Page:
Advancing the health and well-being of animals and people

Principal Investigator: Alexander Nikitin

Department of Biomedical Sciences
Email:; Phone: 607-253-4347
Sponsor: New York State Department of Health-NYSTEM
Grant Number: C028125
Title: Roles of Ovarian Surface Epithelium Stem Cells
Annual Direct Cost: $282,745
Project Period: 3/1/2013-2/28/2016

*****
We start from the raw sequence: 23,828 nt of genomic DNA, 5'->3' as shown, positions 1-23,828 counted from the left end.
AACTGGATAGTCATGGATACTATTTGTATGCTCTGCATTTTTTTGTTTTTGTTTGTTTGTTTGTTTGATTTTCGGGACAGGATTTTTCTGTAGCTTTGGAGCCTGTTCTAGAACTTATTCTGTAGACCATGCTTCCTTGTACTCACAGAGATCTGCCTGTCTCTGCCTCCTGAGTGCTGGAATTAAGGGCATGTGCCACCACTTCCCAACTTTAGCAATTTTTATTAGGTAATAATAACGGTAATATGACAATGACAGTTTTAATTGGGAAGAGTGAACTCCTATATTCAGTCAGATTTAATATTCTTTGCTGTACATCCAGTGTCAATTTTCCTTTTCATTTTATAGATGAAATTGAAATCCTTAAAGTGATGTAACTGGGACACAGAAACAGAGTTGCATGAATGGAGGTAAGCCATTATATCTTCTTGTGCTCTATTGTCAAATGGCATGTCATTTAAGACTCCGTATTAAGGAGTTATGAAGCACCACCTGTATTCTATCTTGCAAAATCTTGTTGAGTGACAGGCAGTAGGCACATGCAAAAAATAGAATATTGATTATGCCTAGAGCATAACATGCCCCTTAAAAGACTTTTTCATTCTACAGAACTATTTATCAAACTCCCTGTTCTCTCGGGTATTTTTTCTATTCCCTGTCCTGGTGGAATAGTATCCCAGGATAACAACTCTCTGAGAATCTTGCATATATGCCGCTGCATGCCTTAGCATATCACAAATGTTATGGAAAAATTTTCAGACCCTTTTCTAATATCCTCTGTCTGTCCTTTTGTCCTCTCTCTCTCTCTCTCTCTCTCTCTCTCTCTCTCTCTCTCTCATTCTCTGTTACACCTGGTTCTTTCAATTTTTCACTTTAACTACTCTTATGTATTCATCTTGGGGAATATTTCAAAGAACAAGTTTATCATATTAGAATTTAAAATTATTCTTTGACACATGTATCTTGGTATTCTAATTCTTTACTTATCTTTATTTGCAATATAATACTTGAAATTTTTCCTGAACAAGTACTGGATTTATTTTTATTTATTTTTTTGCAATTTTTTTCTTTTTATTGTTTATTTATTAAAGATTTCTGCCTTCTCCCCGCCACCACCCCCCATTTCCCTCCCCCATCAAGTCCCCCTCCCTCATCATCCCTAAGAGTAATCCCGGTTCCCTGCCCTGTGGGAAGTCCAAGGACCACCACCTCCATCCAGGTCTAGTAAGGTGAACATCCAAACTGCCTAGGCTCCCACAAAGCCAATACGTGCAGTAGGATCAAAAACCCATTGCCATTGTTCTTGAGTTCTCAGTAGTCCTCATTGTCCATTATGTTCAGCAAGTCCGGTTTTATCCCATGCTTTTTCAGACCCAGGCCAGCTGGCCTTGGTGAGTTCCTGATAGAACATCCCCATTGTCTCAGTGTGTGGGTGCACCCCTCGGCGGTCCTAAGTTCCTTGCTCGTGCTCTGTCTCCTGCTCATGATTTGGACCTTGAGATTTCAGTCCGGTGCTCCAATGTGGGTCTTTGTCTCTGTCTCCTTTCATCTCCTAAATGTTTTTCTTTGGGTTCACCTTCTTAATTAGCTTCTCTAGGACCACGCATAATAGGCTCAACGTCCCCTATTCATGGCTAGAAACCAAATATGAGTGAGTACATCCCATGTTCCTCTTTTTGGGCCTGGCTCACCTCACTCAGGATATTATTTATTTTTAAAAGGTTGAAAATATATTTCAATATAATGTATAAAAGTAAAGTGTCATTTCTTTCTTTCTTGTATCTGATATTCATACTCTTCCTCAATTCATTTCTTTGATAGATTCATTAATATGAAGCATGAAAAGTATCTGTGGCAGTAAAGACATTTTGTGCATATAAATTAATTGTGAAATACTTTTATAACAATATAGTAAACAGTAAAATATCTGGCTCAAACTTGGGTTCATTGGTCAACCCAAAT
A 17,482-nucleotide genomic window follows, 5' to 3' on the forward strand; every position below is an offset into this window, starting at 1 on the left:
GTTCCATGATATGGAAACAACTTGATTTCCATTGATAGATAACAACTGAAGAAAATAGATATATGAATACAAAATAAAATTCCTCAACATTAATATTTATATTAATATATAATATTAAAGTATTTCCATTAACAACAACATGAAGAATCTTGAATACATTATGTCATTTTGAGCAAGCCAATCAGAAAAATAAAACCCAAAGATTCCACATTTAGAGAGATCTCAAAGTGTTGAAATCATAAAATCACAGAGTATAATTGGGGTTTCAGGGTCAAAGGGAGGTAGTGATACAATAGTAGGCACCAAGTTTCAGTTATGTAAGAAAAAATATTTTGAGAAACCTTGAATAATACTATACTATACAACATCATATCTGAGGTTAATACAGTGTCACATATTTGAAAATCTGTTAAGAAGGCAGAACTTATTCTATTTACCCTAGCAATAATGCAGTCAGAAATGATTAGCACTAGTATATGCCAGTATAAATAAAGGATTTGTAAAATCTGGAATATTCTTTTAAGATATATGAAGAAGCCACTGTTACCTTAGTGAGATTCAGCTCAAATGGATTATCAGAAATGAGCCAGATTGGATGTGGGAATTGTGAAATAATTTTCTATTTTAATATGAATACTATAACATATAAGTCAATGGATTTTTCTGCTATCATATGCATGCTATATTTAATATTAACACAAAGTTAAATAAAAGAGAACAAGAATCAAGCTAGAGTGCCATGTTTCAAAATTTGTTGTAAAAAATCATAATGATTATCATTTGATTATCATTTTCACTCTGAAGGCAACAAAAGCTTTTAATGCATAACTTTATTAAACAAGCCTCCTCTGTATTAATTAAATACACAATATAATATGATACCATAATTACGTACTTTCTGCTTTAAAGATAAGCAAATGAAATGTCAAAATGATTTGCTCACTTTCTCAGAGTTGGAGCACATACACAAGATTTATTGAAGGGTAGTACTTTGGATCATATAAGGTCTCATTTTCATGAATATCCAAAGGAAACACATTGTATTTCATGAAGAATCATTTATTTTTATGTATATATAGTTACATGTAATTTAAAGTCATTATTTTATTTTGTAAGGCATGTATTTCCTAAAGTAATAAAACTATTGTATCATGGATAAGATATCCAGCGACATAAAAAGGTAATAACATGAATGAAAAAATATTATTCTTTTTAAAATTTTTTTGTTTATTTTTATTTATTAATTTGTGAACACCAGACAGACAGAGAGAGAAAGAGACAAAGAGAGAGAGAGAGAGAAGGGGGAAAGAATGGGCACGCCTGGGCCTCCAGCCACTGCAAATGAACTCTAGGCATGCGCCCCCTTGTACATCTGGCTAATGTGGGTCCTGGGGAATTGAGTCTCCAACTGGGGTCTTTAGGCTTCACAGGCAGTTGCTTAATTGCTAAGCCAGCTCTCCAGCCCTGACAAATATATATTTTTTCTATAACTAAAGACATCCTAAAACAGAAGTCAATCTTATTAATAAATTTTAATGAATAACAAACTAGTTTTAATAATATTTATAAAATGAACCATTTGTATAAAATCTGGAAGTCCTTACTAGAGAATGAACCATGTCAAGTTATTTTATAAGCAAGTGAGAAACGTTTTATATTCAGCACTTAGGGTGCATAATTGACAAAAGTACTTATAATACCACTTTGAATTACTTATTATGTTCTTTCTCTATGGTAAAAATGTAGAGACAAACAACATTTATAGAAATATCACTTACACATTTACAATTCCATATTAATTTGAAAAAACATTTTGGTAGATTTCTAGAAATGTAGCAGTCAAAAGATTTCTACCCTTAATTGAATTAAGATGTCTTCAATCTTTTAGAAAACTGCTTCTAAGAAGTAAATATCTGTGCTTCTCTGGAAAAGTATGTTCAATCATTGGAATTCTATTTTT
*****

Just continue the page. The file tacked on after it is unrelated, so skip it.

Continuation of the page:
DESCRIPTION (provided by applicant): Epithelial ovarian cancer (EOC) is the most deadly gynecological malignancy. Due to its latent progression, the majority of women are diagnosed at advanced stages of disease and the 5- year survival of patients with EOC is below 30%. No significant progress has been made in treatment of EOC during past 30 years, mainly due to poor understanding of the pathogenesis of this disease. Recent studies have shown that ovarian cancer cells frequently have stem cell - related properties. Such cells are responsible for aggressive course of the disease and development of drug resistance, thereby providing a rationale for development of diagnostic and therapeutic approaches aimed towards detection and elimination of malignant cells with stem cell properties. The success of such work greatly depends on better understanding of mechanisms regulating normal stem cell compartment and unraveling how alterations in such mechanisms may result in cancer. Unfortunately, the existence of stem cell compartment for the ovarian surface epithelium (OSE), which is believed to be the main cell of origin of EOC, remains insufficiently confirmed and its roles in physiological regeneration and malignant transformation are unknown. We have identified OSE stem cells in a specific anatomical location of the ovary and propose to determine their biological functions and to determine their role in carcinogenesis. This work is based on advanced cell biology of somatic stem cells, genetic modeling, genomics and cancer research approaches. In addition to characterization of the novel stem cell compartment for OSE stem cells, it is expected that proposed research will determine whether distortion of mechanisms regulating normal physiological functions of OSE stem cells leads to cancer. It is expected that proposed studies will significantly advance our understanding of mechanisms of EOC formation, thereby leading to development of more effective approaches for detecting and targeting EOC cells.